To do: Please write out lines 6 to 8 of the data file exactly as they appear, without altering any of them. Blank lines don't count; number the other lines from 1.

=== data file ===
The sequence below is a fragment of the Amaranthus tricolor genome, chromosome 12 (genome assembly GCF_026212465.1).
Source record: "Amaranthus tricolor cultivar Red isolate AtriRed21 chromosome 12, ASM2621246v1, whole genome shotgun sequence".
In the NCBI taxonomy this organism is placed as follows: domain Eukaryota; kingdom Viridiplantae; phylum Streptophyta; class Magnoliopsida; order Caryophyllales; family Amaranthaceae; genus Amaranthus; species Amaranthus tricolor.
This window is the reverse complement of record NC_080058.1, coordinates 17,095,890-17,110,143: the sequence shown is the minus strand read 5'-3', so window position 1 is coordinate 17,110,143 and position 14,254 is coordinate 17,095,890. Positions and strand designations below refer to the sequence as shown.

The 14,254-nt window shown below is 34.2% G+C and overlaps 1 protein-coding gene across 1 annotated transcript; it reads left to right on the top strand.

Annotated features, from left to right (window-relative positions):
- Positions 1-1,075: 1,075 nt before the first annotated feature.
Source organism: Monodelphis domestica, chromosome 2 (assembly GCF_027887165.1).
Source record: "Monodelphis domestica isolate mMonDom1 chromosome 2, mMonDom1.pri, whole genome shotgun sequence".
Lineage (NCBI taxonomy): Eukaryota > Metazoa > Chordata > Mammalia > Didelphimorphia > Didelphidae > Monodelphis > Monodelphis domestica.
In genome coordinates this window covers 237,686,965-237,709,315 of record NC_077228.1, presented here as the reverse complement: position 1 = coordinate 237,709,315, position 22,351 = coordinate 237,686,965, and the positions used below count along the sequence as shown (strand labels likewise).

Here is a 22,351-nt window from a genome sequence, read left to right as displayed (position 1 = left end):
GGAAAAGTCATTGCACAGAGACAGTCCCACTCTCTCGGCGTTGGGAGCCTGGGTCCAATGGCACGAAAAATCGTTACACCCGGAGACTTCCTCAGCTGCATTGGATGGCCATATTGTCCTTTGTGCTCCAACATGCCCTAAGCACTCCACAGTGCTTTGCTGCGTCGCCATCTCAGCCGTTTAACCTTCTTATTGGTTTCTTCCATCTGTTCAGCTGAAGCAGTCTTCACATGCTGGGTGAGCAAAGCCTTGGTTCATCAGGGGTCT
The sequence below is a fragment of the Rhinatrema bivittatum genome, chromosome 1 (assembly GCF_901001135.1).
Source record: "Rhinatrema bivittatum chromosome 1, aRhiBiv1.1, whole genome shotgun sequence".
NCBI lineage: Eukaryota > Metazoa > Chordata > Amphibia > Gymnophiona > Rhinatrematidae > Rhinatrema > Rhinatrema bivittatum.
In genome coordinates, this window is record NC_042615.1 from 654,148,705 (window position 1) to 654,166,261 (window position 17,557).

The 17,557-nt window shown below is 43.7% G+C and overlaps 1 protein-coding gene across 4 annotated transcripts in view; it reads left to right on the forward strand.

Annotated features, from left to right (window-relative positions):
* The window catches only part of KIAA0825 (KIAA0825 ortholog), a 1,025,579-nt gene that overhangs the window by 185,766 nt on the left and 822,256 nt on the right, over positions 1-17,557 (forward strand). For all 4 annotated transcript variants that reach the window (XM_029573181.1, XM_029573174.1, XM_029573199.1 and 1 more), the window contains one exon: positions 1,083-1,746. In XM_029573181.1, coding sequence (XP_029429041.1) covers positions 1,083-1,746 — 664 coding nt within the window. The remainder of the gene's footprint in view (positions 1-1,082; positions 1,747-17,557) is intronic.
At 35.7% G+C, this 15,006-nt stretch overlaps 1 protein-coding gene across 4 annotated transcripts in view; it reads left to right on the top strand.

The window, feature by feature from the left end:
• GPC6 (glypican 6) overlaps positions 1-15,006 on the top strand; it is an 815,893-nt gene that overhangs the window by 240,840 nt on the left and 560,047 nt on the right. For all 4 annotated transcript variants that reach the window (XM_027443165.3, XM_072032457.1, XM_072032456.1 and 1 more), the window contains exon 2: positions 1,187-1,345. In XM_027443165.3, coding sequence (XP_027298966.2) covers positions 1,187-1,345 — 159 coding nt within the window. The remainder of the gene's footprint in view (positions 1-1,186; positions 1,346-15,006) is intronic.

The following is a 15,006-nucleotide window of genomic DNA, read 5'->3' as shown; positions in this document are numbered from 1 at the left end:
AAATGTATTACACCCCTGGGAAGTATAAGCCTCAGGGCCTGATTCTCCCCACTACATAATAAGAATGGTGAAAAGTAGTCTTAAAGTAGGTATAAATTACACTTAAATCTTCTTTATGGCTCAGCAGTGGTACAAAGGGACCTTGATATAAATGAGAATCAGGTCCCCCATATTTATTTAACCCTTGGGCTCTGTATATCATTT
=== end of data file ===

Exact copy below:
Annotated features, from left to right (window-relative positions):
- Positions 1-1,075: 1,075 nt before the first annotated feature.
Source organism: Monodelphis domestica, chromosome 2 (assembly GCF_027887165.1).